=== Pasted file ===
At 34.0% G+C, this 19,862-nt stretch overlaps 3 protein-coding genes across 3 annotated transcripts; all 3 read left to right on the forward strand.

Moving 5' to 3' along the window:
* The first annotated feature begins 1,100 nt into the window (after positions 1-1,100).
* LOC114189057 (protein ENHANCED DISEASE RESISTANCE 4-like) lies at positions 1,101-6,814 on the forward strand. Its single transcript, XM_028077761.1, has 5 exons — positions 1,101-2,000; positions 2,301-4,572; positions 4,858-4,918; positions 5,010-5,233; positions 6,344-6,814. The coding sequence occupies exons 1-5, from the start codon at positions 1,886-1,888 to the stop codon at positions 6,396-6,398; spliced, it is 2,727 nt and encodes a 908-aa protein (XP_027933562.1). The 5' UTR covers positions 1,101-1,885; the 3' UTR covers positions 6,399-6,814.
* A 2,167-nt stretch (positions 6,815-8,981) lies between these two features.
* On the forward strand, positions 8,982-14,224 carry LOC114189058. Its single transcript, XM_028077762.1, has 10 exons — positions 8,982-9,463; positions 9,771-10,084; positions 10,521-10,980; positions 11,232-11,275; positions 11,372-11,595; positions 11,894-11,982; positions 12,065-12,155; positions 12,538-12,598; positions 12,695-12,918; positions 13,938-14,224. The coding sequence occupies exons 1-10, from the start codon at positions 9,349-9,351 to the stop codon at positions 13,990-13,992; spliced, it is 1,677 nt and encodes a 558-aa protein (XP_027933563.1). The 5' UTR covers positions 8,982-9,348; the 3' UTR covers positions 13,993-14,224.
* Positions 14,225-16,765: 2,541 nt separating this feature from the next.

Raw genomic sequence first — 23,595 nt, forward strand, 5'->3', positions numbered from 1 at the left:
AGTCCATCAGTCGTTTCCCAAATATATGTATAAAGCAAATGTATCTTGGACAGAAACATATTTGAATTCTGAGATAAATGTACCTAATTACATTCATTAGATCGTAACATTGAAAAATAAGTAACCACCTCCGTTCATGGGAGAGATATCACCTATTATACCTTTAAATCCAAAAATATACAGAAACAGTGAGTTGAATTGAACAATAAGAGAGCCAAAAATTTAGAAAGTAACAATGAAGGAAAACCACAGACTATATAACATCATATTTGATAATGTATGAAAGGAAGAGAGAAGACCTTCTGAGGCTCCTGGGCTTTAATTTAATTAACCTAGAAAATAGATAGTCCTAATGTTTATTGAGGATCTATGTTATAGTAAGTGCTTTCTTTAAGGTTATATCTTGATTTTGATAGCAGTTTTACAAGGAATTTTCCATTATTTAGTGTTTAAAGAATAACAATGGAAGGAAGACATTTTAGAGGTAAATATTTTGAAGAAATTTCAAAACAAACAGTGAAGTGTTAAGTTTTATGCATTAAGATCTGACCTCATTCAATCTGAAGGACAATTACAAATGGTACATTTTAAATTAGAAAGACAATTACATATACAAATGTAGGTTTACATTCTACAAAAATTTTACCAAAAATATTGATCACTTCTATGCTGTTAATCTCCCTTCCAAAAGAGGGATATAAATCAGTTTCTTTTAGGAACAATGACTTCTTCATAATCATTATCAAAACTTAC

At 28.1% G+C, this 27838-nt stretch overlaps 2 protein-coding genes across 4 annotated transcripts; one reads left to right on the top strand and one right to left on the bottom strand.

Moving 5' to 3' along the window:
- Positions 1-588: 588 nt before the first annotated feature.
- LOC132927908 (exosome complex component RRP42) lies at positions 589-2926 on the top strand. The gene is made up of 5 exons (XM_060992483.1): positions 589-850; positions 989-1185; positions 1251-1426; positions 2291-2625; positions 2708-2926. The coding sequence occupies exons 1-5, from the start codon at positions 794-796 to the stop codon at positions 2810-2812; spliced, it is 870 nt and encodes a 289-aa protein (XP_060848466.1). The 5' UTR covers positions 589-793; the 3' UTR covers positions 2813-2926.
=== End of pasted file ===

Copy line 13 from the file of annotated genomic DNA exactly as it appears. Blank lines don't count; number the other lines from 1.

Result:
- LOC132927908 (exosome complex component RRP42) lies at positions 589-2926 on the top strand. The gene is made up of 5 exons (XM_060992483.1): positions 589-850; positions 989-1185; positions 1251-1426; positions 2291-2625; positions 2708-2926. The coding sequence occupies exons 1-5, from the start codon at positions 794-796 to the stop codon at positions 2810-2812; spliced, it is 870 nt and encodes a 289-aa protein (XP_060848466.1). The 5' UTR covers positions 589-793; the 3' UTR covers positions 2813-2926.